Art History:  Abbott Thayer

Abbott Henderson Thayer Winged Creature

Abbott Henderson Thayer has been one of my favorite artists since the day I started studying painting and art history.  Who is not moved by his incredible winged creatures – the angels of American art?  Very few artists are able to pull off such a romanticized subject so honestly, so authentically as he did.  He was an amazing still life painter and landscape painter as well.  Surprising to me was the fact that he also is referred to as the “father of camouflage”.  Though he didn’t actually invent it, he wrote about disruptive patterning and masquerade and actually presented it to the American Military and the British Military.  He was made fun of by Theodore Roosevelt and this affected his mental well being greatly.

Born in 1849 in Boston, he grew up in Keene, New Hampshire.  He started his art career at the young age of 15, studying birds and other wildlife.  He was, in his words, bird crazy!  By the time he was 18, he was off to study painting at the Brooklyn Art School and the National Academy of Design in NYC.  He then spent some time overseas in France studying four years at the Ecole des Beaux-Arts and returned to New York.

To say Thayer was eclectic is an understatement.  His first wife was Kate Bloede and they had five children.  The couple lost two small children one year apart and his wife was never mentally the same.  She was eventually sent to an asylum for severe depression and Thayer was left to take care of the kids.  His second wife was his long time friend and caretake Emmeline Buckinghan Beach.  Emma and Thayer relocated to Dublin, NH where he grew up and they resided there the rest of their lives.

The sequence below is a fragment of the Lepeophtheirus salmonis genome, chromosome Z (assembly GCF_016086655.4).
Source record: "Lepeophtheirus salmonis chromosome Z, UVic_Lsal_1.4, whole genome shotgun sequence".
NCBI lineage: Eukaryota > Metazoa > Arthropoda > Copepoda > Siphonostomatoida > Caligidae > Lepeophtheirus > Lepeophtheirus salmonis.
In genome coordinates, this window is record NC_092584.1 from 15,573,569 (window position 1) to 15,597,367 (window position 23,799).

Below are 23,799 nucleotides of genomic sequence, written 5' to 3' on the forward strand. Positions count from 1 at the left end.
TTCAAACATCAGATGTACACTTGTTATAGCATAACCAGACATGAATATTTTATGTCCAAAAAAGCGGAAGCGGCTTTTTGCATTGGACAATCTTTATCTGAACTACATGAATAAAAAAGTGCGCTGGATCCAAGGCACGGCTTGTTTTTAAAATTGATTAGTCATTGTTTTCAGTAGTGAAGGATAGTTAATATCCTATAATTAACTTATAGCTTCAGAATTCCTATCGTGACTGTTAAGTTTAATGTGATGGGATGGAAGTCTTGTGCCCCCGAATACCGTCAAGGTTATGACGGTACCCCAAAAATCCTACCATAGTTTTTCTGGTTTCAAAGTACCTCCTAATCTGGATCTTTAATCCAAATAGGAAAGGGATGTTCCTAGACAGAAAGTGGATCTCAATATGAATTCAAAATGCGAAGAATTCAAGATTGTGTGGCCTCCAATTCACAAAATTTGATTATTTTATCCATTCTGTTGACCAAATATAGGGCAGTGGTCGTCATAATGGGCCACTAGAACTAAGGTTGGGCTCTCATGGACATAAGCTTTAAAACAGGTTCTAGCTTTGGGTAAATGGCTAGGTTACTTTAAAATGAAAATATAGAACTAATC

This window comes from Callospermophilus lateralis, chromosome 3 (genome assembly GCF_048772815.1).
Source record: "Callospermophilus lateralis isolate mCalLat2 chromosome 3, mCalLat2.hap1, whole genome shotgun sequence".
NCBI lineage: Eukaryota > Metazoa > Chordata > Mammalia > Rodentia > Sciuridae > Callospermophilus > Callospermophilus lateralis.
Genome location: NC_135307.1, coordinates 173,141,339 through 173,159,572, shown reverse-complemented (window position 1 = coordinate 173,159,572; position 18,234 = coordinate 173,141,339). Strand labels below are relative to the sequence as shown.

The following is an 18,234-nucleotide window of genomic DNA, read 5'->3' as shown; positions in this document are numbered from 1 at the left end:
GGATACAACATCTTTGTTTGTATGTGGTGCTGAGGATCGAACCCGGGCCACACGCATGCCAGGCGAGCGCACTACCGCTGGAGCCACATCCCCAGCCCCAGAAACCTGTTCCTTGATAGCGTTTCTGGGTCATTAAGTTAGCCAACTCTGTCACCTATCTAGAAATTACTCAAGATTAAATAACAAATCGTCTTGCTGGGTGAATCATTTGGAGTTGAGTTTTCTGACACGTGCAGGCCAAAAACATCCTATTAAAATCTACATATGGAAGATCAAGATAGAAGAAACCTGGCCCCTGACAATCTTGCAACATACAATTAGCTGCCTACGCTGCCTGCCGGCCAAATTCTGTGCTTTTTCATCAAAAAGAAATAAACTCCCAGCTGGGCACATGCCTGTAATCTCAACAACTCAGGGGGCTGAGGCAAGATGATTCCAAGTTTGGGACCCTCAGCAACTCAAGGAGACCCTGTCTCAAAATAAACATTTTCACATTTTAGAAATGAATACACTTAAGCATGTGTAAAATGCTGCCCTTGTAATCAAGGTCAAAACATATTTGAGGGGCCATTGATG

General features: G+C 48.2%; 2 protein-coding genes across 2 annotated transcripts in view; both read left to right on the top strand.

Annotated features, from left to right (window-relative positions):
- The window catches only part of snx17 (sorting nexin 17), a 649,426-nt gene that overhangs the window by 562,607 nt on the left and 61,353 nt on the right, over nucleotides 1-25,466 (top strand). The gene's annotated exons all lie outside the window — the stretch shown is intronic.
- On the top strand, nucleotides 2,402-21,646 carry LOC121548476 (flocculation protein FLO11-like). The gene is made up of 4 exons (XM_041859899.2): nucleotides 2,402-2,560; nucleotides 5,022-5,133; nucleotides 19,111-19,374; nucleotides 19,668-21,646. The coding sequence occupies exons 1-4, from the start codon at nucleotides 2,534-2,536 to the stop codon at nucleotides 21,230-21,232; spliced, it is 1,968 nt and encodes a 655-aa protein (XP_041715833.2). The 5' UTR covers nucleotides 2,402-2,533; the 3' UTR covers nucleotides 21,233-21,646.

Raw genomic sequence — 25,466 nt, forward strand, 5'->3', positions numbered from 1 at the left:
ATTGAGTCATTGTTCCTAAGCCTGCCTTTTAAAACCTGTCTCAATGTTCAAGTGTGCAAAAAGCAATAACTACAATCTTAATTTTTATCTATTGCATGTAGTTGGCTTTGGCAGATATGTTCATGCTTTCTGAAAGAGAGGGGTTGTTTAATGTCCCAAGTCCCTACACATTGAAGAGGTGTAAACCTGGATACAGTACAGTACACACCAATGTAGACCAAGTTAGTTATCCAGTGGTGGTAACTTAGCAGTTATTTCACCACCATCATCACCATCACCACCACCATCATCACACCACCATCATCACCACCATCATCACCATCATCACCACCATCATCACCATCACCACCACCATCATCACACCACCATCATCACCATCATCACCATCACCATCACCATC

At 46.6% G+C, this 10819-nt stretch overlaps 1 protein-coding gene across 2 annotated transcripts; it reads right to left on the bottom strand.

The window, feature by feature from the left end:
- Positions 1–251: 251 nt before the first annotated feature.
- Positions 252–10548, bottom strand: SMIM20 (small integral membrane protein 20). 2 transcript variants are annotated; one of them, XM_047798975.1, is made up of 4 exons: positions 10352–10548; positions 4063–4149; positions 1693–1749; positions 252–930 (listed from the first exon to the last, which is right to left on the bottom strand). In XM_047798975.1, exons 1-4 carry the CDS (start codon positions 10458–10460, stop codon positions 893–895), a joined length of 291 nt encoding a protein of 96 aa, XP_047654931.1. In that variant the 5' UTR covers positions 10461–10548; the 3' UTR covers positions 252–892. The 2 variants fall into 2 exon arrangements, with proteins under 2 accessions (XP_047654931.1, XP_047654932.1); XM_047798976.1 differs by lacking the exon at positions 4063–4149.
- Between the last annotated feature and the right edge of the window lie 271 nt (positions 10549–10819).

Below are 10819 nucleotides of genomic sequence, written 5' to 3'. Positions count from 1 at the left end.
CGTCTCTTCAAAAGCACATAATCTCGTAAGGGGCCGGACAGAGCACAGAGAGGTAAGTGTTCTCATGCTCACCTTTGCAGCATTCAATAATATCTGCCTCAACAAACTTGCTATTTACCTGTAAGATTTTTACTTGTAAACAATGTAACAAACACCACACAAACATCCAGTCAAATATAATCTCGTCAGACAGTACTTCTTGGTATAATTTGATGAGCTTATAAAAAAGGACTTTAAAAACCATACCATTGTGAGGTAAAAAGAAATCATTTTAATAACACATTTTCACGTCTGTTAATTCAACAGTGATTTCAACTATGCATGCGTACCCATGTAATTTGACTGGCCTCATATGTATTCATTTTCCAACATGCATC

Abbott Thayer had horrible mood swings that he named the Abbott Pendulum.  Today he would be diagnosed with Bipolar Disorder.  His condition grew worse as he grew older.  He would work feverishly and passionately during his manic times, usually three days,  and then go into great depressions and self hatred during his down times.  He would start paintings in these three days and then have his students replicate the same paintings until he could resume his life again and start anew.  He suffered from panic attacks and hypochondria to the point of suicidal thoughts, eventually seeking help at an asylum.

In his later years, Thayer focused his work on Monadnock, NH landscapes. “ Thayer constantly prowled Monadnock and its “…virgin forest where time alone has left his traces, where his mark is on every stage of growth, from moss-covered soil through tiny saplings to the perfect tree to the solemn skeleton that faces a few winters’ storms before crashing down to lie still at last and begin the gentle change through all the beautiful mossy stages back to mother earth.”

“Thayer never went to church, believing that formal religion smacked of “hypocrisy and narrowness.” Central to his work was Emersonian Transcendentalism, which taught that God permeates nature. He settled in Dublin in part because of “the wild grandeur” of Monadnock which to him loomed up like a sacred totem, “a natural cloister” – and he painted it as such. Art for him was “a no-man’s land of immortal beauty where every step leads to God.”

His artistic mission was “unsullied purity; spiritual truth” – pictures of “highest human soul beauty.” This crystallized in 1887 in a winged portrait of his 11-year-old Mary, painted during a summer in Keene. Virginal girls with wings became a theme of sorts. To him they were the “infinite beauty of angelic women.” But not angels per se. Daughter Gladys said that her father added wings to his beautiful subjects to make each “a creature of all time.” – MONADNOCK ART: FRIENDS OF THE DUBLIN ART COLONY.

By Richard S. Meryman, Jr.
Copyright © 2006 by Richard S. Meryman, Jr.  This article is adapted from a talk by Richard S. Meryman, Jr. at the Dublin Public Library on June 21, 2006, under the auspices of the Friends of the Library.

Angel, 1889, Abbott Henderson Thayer
Caritas, 1895, Abbott Handerson Thayer
Angel, 1889, Abbott Handerson Thayer
Angel, 1903, Abbott Handerson Thayer
Water Lillies, Abbott Handerson Thayer
Roses, 1890, Abbott Handerson Thayer
Mount Monadnock, Abbott Handerson Thayer